Given the need to protect the financial interests, the European legislator has been forced to regulate aspects of certain conduct that has traditionally been linked to fraudulent activities. This is the case, for example, for corruption, which is sometimes clearly linked to fraud. Thus, the Commission’s report on anti-corruption policy, published in February 2014, recognised that corruption affected all Member States without exception and that its cost to the Union’s economy at the time amounted to some €120 billion per year.9 In the same way, and as the Commission already indicated in 2004 in its Communication to the Council and the European Parliament on the prevention of and fight against organised crime in the financial sector,10 such corruption offences include money laundering, financial fraud, and counterfeiting of the euro. Therefore, in 2014, based on the Pericles 2020 Programme, Regulation (EU) No. 331/2014,11 established in its Art. 12(1) that the Commission shall take measures “ensuring that (…) the financial interest of the Union shall be protected by the application of preventive measures against fraud, corruptions and any other illegal activities (…)” Art. 3 of the same Regulation also indicates that the principal objective shall be to prevent and combat counterfeiting and related fraud, thus enhancing the competitiveness of the Union’s economy and securing the sustainability of public finances.
In the same vein, Directive 2014/62/EU12 on the protection of the euro and other currencies against counterfeiting by criminal law was approved, providing the anti-fraud strategy with a new instrument. It stressed the need to criminally investigate acts of counterfeiting by means of more effective rules and allowing for the establishment of common penalties for the most serious offences. In 2017, the PIF Directive13 specified that certain types of conduct against the common tax system, and against budget expenditure and revenue items, should be made punishable in all Member States by laying down common minimum penalties and specifying the substantive elements of criminal law that must be incorporated into national legal systems (minimum standards). In 2019, the European Parliament recognized that “many Member States do not have specific laws against organised crime, while its involvement in cross-border activities and sectors affecting the EU’s financial interests, such as smuggling or counterfeiting of currency, is constantly growing”.14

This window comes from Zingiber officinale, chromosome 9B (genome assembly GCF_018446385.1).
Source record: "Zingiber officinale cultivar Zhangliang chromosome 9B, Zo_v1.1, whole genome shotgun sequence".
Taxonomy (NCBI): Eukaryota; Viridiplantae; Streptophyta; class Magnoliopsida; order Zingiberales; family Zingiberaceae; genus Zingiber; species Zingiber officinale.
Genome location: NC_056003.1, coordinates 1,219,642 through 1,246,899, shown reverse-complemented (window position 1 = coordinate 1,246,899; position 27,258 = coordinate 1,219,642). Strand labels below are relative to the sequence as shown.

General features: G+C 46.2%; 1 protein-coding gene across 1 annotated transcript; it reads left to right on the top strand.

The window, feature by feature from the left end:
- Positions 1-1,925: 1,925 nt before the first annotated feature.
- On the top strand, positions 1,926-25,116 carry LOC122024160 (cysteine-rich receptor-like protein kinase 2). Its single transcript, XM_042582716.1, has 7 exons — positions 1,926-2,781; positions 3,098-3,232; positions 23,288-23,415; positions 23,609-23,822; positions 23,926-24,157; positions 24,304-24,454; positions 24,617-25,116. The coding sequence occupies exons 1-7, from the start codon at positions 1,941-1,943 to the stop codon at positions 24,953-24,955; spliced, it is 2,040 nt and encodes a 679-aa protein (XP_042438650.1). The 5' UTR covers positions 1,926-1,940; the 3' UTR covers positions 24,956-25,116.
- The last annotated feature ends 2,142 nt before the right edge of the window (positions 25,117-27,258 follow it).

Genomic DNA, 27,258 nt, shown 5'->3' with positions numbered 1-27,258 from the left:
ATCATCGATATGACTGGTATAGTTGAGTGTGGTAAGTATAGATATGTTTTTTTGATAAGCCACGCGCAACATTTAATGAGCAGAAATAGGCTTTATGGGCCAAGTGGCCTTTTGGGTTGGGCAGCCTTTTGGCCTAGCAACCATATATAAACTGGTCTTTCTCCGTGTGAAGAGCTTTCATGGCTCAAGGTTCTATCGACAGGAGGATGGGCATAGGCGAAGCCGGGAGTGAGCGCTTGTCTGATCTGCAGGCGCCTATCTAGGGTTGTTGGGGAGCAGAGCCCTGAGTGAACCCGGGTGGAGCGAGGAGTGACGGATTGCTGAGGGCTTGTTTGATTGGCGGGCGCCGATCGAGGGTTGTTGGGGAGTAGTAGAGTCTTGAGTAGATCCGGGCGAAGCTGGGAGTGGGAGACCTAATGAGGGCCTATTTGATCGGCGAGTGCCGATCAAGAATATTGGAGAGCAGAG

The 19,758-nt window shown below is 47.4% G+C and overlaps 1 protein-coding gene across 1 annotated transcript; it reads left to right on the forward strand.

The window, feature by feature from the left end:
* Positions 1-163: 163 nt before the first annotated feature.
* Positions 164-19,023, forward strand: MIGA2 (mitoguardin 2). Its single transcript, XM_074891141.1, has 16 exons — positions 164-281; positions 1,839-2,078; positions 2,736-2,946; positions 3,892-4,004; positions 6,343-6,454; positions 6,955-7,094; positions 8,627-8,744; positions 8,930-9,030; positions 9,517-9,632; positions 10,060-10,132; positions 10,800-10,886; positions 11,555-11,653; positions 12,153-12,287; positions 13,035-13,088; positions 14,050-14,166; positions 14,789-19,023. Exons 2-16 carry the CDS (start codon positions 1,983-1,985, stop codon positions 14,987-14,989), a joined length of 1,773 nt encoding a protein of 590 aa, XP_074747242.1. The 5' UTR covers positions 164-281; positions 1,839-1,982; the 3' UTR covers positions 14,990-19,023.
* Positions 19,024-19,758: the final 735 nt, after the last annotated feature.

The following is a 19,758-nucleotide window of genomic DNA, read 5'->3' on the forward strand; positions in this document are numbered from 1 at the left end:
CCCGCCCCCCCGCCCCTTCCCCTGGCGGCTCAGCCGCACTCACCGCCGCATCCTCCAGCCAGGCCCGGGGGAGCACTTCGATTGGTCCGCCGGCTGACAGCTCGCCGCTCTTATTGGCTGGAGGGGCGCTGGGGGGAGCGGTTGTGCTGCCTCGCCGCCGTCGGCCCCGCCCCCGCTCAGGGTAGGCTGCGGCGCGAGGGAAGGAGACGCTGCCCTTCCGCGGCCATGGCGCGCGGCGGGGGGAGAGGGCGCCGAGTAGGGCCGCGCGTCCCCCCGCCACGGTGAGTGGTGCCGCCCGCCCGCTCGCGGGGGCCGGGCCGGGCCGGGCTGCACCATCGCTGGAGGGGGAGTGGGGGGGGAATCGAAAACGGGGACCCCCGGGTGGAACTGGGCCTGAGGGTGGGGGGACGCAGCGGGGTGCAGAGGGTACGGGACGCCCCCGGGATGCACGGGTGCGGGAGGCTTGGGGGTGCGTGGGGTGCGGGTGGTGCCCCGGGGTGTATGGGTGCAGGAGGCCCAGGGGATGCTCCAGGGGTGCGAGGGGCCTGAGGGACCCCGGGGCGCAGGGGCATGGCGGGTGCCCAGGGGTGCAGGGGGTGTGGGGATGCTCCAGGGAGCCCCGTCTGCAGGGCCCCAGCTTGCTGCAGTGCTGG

The importance of the measures outlined above has not been lost. In order to strengthen the fight against fraud, the European Union has increased its budget by €181 million for the next multiannual financial period 2021–2027. It supposes evident support for the efforts of the Member States in the fight against corruption and other irregularities affecting revenue and expenditure items.15 In addition, the legislation on fraud committed through non-cash means of payment16 was also recently addressed.
In this context, the provision of Art. 22(3) of Regulation (EU) 2017/1939 makes sense: “[t]he EPPO shall also be competent for any other criminal offence that is inextricably linked to criminal conduct that falls within the scope of paragraph 1 of this Article”. But the competence, with regard to such criminal offences, may only be exercised in conformity with Art. 25(3). In any case, Regulation 2017/1939 opens up a new stage in the fight against fraud.17
III. The Fight Against Fraud for Protecting Financial Interests in the Treaty of Lisbon
The provision on the harmonisation of criminal law – Art. 83(1) TFEU –, refers to a list of criminal areas that do not explicitly include the crime of fraud against the Union’s financial interest. Paradoxically, the EPPO has been designed as the only body with exclusive competence to investigate such crimes – Art. 86(2) TFEU. We have to resort to the “Financial Provisions” of the Treaty to find the regulation concerning the fight against fraud in Art. 325 TFEU. Specifically, the referential rule contained in Art. 310(6) TFUE directs us to Art. 325, which establishes, in its first paragraph, the guidelines for building the legal architecture that will protect the EU’s financial interests. As we can read in this article, the Member States may be the first barrier to controlling crime, and the measures adopted by national legislators for this purpose may have a clear dissuasive effect. The effectiveness of the measures chosen should definitely place Member States in a position to offer the protection required by the Union.